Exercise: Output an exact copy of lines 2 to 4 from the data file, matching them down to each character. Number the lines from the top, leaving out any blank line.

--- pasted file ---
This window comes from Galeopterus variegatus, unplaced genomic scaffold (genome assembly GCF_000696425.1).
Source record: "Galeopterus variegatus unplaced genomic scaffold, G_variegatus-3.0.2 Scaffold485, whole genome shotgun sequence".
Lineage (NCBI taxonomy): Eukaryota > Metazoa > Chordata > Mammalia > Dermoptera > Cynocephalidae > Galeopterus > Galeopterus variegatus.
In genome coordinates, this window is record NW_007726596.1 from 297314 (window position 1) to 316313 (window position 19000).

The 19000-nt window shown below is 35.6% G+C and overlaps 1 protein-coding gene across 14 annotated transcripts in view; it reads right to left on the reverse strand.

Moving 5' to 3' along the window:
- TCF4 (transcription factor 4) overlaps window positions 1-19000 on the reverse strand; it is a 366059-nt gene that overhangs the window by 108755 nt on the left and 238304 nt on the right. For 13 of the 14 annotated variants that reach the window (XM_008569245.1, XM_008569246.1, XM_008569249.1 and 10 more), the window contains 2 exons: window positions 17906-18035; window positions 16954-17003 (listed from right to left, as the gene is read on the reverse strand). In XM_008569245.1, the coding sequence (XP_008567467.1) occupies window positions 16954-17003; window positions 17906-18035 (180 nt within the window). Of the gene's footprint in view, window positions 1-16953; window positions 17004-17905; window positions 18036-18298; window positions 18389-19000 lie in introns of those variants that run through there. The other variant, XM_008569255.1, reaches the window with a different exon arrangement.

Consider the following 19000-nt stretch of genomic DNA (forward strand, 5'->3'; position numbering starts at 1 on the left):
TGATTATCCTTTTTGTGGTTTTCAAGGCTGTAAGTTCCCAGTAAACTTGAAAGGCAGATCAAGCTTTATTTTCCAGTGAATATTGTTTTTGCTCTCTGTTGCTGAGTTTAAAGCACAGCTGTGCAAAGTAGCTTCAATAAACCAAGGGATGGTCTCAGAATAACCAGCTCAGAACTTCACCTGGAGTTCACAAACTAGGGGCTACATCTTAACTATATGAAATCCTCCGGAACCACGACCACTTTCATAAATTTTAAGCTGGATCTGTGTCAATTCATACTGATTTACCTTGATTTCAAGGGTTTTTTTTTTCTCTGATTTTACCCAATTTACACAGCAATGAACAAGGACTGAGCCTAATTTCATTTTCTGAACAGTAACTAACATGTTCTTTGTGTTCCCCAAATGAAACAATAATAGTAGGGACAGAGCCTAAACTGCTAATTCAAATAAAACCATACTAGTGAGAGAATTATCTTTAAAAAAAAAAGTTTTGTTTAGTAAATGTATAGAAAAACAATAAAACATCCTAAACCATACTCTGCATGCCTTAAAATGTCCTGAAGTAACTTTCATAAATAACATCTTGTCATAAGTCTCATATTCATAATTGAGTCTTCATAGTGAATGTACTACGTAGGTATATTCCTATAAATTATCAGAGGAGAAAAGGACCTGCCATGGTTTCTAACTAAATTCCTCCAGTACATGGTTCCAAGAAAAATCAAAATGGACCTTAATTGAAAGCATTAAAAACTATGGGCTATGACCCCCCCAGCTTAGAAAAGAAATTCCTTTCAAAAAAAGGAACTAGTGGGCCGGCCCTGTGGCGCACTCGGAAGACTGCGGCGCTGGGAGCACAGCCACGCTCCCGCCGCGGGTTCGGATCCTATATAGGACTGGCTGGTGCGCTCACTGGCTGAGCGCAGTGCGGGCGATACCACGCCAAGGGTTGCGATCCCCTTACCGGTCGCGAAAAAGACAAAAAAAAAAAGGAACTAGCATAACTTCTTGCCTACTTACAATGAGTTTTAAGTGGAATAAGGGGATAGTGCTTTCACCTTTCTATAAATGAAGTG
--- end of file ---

Source record: "Galeopterus variegatus unplaced genomic scaffold, G_variegatus-3.0.2 Scaffold485, whole genome shotgun sequence".
Lineage (NCBI taxonomy): Eukaryota > Metazoa > Chordata > Mammalia > Dermoptera > Cynocephalidae > Galeopterus > Galeopterus variegatus.
In genome coordinates, this window is record NW_007726596.1 from 297314 (window position 1) to 316313 (window position 19000).